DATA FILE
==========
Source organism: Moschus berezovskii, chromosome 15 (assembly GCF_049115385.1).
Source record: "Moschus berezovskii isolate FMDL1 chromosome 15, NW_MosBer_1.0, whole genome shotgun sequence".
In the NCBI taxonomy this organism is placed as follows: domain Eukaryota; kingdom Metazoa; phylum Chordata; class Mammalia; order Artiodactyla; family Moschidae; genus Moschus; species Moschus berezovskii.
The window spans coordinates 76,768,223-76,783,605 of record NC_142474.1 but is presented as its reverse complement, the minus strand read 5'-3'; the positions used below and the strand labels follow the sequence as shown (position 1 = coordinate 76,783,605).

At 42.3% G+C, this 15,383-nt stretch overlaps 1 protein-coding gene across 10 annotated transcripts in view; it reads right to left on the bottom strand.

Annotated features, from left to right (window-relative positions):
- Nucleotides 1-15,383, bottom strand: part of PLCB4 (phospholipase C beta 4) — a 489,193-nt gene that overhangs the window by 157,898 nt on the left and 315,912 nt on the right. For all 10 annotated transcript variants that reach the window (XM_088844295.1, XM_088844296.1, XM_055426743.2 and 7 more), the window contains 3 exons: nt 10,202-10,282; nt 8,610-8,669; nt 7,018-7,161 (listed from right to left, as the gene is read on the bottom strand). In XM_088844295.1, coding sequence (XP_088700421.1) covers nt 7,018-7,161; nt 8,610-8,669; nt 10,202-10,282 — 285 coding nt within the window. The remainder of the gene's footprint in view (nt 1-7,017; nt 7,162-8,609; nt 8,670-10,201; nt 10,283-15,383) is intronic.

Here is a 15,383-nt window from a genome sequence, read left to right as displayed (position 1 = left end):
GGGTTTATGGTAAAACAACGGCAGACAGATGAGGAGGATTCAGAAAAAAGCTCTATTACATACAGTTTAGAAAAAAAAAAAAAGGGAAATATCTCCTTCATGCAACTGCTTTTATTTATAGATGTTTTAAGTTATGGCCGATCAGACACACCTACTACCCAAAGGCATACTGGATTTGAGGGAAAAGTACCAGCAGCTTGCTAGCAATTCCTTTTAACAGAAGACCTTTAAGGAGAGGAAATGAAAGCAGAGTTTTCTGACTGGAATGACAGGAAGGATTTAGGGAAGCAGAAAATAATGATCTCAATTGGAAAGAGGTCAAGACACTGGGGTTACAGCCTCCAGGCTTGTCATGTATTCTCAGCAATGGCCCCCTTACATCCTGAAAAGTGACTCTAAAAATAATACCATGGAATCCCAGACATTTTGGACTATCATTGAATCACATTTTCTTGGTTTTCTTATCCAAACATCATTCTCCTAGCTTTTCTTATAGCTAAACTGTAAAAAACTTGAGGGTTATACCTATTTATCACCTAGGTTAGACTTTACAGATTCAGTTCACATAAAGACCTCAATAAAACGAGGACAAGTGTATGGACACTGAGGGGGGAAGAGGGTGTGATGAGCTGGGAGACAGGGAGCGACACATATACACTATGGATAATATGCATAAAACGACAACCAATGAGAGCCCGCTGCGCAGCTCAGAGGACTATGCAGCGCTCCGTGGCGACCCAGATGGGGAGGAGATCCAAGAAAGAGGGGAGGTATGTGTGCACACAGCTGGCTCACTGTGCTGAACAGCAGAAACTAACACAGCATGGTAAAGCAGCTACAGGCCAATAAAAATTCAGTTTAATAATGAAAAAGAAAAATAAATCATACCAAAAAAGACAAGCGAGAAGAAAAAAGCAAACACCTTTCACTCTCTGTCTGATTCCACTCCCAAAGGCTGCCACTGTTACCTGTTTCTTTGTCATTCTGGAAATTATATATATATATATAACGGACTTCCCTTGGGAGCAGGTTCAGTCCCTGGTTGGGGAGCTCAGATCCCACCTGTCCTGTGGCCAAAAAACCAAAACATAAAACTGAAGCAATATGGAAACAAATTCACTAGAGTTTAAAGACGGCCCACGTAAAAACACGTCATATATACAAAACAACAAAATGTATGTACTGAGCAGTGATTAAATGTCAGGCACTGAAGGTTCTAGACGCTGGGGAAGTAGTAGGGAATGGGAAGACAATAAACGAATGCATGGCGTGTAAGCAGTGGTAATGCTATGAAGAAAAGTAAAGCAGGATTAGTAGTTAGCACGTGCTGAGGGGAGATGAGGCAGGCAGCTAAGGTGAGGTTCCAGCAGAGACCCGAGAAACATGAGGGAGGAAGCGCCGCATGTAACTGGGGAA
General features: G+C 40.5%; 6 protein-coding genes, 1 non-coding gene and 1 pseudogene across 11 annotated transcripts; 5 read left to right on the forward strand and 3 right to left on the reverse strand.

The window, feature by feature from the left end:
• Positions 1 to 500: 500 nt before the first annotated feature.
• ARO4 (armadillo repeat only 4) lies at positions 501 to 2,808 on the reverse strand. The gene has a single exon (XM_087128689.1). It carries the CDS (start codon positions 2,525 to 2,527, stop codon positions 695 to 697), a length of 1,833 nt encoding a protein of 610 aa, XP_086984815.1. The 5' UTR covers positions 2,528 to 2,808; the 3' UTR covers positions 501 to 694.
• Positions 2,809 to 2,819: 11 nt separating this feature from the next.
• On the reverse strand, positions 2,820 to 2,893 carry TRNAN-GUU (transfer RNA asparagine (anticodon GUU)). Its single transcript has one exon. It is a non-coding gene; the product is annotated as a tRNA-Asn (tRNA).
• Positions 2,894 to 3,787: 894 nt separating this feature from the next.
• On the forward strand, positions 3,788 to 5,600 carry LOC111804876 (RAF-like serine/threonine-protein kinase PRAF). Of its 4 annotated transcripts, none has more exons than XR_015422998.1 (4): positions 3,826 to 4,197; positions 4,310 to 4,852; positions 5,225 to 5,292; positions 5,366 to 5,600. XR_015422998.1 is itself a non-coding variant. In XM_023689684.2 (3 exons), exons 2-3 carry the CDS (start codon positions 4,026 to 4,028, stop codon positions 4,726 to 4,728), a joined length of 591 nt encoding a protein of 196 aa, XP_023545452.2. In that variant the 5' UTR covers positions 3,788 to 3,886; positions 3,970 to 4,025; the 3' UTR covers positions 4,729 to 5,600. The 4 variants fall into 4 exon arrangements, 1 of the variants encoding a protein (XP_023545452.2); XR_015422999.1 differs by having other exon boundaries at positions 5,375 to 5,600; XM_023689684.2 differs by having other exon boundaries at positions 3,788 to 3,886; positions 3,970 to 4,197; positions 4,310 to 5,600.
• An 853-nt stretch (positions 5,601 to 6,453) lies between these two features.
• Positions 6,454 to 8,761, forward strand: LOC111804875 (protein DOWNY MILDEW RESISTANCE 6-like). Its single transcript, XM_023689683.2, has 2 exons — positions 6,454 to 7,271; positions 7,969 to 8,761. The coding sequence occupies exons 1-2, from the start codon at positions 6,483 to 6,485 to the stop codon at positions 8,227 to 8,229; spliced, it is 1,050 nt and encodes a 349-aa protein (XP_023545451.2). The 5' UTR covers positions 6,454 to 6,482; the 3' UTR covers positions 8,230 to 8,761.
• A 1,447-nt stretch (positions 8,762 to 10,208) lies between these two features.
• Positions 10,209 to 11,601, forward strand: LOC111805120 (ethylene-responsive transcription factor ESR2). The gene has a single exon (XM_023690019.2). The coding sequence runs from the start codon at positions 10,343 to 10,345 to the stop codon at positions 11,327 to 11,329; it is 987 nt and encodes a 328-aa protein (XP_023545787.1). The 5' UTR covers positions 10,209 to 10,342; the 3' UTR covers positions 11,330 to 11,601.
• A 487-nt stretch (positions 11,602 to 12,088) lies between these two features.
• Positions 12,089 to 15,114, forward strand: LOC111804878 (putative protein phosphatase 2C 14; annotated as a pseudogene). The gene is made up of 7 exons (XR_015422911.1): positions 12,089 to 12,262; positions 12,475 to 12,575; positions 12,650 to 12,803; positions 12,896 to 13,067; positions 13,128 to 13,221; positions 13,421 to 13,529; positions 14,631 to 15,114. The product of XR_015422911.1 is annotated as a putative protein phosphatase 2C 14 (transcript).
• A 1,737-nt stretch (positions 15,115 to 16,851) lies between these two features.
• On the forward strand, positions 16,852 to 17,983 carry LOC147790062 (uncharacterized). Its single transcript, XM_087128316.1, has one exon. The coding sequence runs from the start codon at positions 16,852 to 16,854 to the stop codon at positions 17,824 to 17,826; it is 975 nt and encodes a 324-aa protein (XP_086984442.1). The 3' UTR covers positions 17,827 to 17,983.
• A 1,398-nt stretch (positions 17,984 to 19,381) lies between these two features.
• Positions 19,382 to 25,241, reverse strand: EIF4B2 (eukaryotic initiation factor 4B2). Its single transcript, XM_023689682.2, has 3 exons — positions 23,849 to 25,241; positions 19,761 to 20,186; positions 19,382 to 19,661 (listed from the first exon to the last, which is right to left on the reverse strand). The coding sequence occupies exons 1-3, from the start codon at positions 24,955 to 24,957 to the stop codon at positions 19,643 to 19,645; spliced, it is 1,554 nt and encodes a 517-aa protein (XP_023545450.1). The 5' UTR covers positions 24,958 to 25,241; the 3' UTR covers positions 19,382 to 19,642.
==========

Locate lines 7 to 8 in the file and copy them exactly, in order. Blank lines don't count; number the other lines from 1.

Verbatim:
- Nucleotides 1-15,383, bottom strand: part of PLCB4 (phospholipase C beta 4) — a 489,193-nt gene that overhangs the window by 157,898 nt on the left and 315,912 nt on the right. For all 10 annotated transcript variants that reach the window (XM_088844295.1, XM_088844296.1, XM_055426743.2 and 7 more), the window contains 3 exons: nt 10,202-10,282; nt 8,610-8,669; nt 7,018-7,161 (listed from right to left, as the gene is read on the bottom strand). In XM_088844295.1, coding sequence (XP_088700421.1) covers nt 7,018-7,161; nt 8,610-8,669; nt 10,202-10,282 — 285 coding nt within the window. The remainder of the gene's footprint in view (nt 1-7,017; nt 7,162-8,609; nt 8,670-10,201; nt 10,283-15,383) is intronic.

Here is a 15,383-nt window from a genome sequence, read left to right as displayed (position 1 = left end):